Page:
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The H-1B visa is a non-immigrant work visa that permits firms in the United States to temporarily hire foreign employees in speciality professions. Find out more about the H1-B work visa now.

H-1B Work Visa

Obtaining an H-1B Visa in the United States: A Step-by-Step Guide

Learn about an H-1B visa, who it is for, the conditions, and the procedure for acquiring one to temporarily hire a foreign worker in the United States.

What exactly is an H-1B visa?

The H-1B visa is a non-immigrant work visa that permits firms in the United States to temporarily hire foreign employees in speciality professions. A higher education degree (Bachelor degree) or its equivalent is required to work in a speciality profession area. Furthermore, foreign degrees and/or professional experience may be deemed to be comparable to a bachelor’s degree in the United States.

Simply phrased, the term “specialty profession” in the United States refers to any theoretical and practical application of a corpus of highly specialised knowledge in an area of human activity. H-1B work authorization is only valid for employment with the sponsoring company. A U.S. corporation may hire a foreign worker for up to 6 years under the visa.

An H-1B visa is more simpler to get than permanent residency, but since it is valid for a longer length of time, most employers prefer this form of visa. Because of the increased demand for foreign workers, the United States has placed a limit on these highly sought-after H-1B visas.

Current immigration law allows for a total of 85,000 new H-1B visas to be issued each fiscal year. This figure is divided between 65,000 new H-1B visas for foreign employees and 20,000 for people with advanced degrees from a U.S. academic institution.

There are various different sorts of employment visas available for certain nations and people. Here are a few examples: R-1 visas are reserved for religious workers, TN visas are reserved for Canadian and Mexican speciality workers under NAFTA, and O-1 visas are reserved for exceptional persons in practically any profession.

Conditions for getting an H-1B visa

The H-1B visa application procedure starts six months before the visa’s commencement date. Employers may apply for the 2015 fiscal year cap as early as April 2, 2014, but cannot begin work until October 1, 2014. Once the visa ceiling is met, the USCIS will no longer accept H-1B petitions for the 2015 fiscal year and will no longer accept new applications until April 2015.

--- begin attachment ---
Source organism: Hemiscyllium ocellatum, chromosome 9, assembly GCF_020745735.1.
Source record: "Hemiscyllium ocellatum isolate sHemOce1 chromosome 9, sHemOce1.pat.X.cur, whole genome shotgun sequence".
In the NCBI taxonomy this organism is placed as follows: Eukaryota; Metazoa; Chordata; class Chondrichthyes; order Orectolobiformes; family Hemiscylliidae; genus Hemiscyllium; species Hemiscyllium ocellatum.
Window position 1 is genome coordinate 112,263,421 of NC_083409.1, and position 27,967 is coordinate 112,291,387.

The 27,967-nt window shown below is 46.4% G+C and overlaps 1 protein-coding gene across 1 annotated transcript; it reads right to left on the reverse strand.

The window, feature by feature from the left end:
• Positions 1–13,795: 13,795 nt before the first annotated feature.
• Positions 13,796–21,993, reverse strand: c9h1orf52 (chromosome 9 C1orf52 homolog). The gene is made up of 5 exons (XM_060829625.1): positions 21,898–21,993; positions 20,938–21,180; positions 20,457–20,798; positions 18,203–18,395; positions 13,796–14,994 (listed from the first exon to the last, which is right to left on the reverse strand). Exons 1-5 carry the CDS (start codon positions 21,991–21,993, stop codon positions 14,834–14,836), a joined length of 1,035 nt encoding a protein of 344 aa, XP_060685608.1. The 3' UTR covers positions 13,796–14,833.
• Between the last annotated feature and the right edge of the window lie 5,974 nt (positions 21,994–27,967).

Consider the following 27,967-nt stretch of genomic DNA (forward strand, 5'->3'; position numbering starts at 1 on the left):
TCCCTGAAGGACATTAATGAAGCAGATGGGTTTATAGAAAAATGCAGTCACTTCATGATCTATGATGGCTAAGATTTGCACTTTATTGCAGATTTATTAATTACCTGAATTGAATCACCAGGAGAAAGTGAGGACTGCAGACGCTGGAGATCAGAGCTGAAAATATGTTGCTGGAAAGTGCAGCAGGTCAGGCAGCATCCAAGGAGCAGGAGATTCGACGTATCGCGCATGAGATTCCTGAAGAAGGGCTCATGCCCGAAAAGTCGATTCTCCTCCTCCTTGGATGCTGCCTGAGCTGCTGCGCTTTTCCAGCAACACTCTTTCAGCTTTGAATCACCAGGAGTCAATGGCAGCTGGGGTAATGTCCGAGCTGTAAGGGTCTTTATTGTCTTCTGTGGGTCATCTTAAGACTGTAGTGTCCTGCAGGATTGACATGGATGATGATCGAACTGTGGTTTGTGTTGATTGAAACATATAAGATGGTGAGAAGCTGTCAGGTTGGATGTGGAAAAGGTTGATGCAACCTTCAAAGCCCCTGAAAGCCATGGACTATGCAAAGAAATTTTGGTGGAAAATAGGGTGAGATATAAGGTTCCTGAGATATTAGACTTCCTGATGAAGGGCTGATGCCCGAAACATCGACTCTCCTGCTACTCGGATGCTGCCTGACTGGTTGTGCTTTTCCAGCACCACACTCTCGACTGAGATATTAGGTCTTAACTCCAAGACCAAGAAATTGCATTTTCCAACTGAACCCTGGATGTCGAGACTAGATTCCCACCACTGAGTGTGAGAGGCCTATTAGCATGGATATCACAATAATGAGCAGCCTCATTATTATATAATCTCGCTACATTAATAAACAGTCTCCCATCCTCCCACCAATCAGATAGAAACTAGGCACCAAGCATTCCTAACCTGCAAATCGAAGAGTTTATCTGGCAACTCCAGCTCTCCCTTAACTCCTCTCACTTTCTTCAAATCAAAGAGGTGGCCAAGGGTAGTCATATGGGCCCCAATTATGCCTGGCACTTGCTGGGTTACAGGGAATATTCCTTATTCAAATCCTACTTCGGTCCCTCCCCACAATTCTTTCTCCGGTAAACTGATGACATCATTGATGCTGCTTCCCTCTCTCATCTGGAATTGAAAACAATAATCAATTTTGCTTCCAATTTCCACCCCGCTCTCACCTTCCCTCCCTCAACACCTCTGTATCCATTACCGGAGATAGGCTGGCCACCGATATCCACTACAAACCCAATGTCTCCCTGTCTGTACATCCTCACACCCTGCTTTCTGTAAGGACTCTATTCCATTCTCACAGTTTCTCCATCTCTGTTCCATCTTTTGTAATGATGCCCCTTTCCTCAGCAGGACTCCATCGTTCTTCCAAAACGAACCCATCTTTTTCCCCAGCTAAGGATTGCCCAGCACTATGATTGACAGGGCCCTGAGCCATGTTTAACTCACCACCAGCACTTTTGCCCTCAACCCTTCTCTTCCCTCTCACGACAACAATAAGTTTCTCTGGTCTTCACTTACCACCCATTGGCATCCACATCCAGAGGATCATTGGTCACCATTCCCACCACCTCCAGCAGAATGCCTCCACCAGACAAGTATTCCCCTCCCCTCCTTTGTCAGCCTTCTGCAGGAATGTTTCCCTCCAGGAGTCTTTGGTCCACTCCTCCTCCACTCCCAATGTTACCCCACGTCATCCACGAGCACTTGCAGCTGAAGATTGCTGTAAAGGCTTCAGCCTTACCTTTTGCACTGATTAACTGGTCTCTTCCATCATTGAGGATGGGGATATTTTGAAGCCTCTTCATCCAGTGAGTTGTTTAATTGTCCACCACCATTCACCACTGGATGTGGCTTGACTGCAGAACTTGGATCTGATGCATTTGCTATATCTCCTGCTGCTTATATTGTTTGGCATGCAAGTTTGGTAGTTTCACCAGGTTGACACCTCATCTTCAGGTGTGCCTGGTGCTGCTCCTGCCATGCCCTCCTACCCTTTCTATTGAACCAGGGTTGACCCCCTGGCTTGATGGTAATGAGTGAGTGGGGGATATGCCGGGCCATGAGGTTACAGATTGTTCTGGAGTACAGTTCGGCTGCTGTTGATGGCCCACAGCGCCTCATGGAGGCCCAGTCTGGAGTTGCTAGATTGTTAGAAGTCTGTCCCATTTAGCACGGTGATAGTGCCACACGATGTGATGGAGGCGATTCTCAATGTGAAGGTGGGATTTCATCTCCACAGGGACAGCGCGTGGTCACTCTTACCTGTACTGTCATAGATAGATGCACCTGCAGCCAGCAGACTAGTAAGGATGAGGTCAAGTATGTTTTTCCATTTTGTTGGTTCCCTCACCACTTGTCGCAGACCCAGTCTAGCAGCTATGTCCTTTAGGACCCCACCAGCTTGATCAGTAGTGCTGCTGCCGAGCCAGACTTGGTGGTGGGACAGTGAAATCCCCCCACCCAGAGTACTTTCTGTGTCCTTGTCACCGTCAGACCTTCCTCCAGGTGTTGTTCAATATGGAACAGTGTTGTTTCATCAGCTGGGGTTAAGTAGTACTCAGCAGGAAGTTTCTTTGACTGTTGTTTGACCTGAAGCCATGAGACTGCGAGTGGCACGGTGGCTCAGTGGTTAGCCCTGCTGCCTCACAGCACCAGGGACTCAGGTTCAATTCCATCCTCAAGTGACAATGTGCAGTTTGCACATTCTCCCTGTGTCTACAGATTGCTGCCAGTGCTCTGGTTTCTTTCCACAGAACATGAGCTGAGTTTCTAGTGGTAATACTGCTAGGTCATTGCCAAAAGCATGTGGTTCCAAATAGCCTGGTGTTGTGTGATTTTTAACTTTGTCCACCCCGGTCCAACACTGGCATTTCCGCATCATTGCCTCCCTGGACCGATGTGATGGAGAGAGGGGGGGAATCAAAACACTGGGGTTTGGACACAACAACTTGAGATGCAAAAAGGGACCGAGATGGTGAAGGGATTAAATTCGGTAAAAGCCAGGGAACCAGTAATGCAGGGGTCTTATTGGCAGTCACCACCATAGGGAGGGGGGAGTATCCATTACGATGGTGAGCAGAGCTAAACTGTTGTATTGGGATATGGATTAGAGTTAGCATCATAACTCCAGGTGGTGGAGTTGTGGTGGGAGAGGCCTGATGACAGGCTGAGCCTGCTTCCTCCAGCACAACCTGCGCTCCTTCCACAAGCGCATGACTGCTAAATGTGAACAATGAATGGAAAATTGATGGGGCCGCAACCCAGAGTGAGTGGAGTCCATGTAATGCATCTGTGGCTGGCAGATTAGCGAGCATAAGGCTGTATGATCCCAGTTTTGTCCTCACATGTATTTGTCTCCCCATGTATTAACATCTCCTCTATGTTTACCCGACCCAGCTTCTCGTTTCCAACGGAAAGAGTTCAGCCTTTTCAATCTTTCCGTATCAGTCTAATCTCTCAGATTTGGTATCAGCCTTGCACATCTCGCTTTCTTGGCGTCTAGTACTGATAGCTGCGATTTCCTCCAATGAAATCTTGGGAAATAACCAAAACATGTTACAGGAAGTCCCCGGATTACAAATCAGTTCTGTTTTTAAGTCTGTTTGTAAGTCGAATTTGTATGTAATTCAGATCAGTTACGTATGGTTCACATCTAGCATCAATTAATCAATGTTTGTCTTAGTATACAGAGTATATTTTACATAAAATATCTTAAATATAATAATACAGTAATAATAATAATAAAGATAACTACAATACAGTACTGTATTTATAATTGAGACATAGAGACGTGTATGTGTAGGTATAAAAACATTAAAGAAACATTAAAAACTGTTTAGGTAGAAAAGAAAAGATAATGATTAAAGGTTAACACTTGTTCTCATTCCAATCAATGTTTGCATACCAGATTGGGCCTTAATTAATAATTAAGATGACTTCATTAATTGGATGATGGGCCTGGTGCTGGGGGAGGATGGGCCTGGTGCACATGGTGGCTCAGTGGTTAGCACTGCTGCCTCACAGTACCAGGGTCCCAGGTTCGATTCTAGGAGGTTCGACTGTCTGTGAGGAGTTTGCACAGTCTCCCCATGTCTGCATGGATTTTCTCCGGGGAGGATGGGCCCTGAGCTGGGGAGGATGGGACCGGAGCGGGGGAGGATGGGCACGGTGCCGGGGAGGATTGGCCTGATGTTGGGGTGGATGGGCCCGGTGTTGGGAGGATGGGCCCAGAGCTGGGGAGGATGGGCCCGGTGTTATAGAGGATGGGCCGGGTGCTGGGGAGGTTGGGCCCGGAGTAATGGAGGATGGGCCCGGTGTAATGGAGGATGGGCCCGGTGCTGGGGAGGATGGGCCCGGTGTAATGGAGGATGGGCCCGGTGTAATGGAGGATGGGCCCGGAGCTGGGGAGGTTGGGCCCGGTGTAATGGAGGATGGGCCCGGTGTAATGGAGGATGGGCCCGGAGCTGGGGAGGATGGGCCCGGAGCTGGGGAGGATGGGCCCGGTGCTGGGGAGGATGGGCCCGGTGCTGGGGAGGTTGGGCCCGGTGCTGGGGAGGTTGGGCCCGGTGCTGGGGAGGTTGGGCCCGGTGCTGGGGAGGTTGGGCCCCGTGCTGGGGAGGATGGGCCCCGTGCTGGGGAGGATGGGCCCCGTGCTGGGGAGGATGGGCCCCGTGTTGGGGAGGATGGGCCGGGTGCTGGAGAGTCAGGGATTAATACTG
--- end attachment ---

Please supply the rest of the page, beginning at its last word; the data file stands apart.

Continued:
Because the H-1B visa is intended for speciality vocations, the job must satisfy certain requirements in order to qualify. All of these criteria are in place to ensure that you require someone with the same set of skills as the person you’re bringing in. For example, the job must demand a Bachelor’s degree or above, unless it is standard in the sector, or the work is so unique that only someone with a degree can accomplish it.

Furthermore, the individual the company is looking for must fulfil some standards on their own, such as having the relevant experience and training to meet the job specifications. Positions that are not speciality professions or for which a candidate does not have the qualifications/experience required for an H-1B visa may be eligible for an H-2B visa. If you are unable to get an H-1B visa, another option is to apply for an L-1 visa, which permits enterprises operating both in the United States and overseas to transfer certain types of employees.

When an H-1B visa is approved, the non-U.S. citizen is allowed a three-year time to work in the United States, which may be extended for another three years for a total of six years. Furthermore, while in the United States on an H-1B visa, you may petition for permanent residency.

H-1B visa holders may bring their spouse and children under the age of 21 to the United States as dependents under the H4 visa category. H4 visa holders are not permitted to work in the United States and may only remain for the same period of time as H-1B visa holders, but they may attend school, receive a driver’s licence, and so on.

Other common work visas in the United States include:

H-2B Visa – Non-agricultural Temporary Worker

Temporary Agricultural Worker (H-2A) Visa

Intra-company Transferee L-1 Visa

B-1 Visa – Visitors on business

J-1 Visa – Program for Exchange Visitors

Green Card – Permanent residence in the United States to live and work.